For Immediate Release — Thursday, March 16, 2006

Contact:

Mary E. McCrank

Media Relations Officer

(585) 245-5516

mccrank@geneseo.edu

Arun Gandhi, grandson of legendary Mahatma Gandhi, to speak at SUNY Geneseo March 28

GENESEO, N.Y. — Arun Gandhi, grandson of legendary peace fighter and spiritual leader Mohandas K. "Mahatma" Gandhi, will speak at 7 p.m. Tuesday, March 28, in the MacVittie College Union Ballroom at the State University of New York at Geneseo. The talk is free and open to the public.

Arun Gandhi, who has committed his life to teaching others the understanding of nonviolence philosophy, will deliver a talk titled "Nonviolence or Nonexistence: Options for the 21st Century." He will talk about his life, including his 18-month stay with his grandfather in India during British rule. Growing up in apartheid South Africa as a person of Indian heritage meant racial confrontations with both blacks and whites. As a young boy, Arun Gandhi was beaten up by black youths for not being black and by white youths because he was not white. Filled with rage and plotting to avenge his beatings, he subscribed to Charles Atlas' bodybuilding magazines so he would have the strength to fight back. When his parents discovered the reason for their 12-year-old son's sudden fascination with exercise, they decided a visit to his grandfather in India was in order.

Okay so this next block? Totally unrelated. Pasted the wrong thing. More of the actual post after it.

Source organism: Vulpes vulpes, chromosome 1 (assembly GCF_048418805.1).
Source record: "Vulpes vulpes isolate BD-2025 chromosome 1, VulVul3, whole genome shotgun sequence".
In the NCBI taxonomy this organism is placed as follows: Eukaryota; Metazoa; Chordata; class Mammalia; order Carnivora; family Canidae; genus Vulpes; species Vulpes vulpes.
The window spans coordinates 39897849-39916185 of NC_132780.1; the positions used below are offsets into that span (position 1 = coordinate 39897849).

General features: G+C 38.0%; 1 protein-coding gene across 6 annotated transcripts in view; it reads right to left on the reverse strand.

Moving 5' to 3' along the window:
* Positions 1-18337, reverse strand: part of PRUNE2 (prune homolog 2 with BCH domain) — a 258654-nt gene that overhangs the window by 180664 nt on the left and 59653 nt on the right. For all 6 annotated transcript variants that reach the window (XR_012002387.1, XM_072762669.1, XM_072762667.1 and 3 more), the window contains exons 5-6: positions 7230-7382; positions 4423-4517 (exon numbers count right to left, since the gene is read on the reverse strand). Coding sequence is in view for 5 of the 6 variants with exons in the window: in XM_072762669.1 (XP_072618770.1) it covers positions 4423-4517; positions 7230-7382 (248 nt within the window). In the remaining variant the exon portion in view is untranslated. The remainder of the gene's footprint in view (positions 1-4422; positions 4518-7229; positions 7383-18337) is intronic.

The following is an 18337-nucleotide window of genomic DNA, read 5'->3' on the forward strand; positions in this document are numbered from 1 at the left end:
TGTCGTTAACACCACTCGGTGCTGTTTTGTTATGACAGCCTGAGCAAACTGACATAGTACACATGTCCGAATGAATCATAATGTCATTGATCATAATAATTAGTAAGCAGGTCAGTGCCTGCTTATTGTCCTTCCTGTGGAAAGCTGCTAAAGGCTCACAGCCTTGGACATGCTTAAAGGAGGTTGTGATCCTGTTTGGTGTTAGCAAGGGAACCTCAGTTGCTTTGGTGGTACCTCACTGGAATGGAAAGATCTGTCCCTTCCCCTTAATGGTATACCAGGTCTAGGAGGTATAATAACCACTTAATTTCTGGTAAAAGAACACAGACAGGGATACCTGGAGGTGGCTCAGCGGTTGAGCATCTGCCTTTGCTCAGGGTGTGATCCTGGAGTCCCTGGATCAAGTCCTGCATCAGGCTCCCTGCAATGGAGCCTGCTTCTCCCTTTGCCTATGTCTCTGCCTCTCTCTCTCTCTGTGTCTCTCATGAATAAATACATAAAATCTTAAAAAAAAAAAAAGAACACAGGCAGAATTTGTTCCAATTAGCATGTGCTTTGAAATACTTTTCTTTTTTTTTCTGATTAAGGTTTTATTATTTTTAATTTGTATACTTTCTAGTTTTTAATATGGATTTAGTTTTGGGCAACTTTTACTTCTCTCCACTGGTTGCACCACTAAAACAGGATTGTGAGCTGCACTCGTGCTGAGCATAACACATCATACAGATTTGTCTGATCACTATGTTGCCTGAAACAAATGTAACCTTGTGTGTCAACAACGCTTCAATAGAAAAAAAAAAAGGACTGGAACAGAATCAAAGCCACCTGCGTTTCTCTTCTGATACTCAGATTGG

What followed was an 18-month stay with one of the world's great leaders that would give him the keys to the powerful philosophy of nonviolence, and help shape the foundation for his life's work. It was a dangerous and exciting time, as Mahatma Gandhi was leading the people of India in their revolutionary, nonviolent struggle for independence from British rule.

After leading successful projects for economic and social reform in India, Arun Gandhi came to the United States in 1988 to complete research for a comparative study on racism in America. In 1991, he and his wife, Sunanda, founded the M.K. Gandhi Institute for Nonviolence, headquartered at Christian Brothers University in Memphis, Tenn. The Institute's mission is to foster understanding of nonviolence and to put that philosophy to practical use through workshops, lectures and community outreach programs. His talents have brought him before governmental, social and educational audiences in numerous countries, including Croatia, France, Ireland, Holland, Lithuania and Nicaragua.

His visit is sponsored by the Student Association's Activities Commission.

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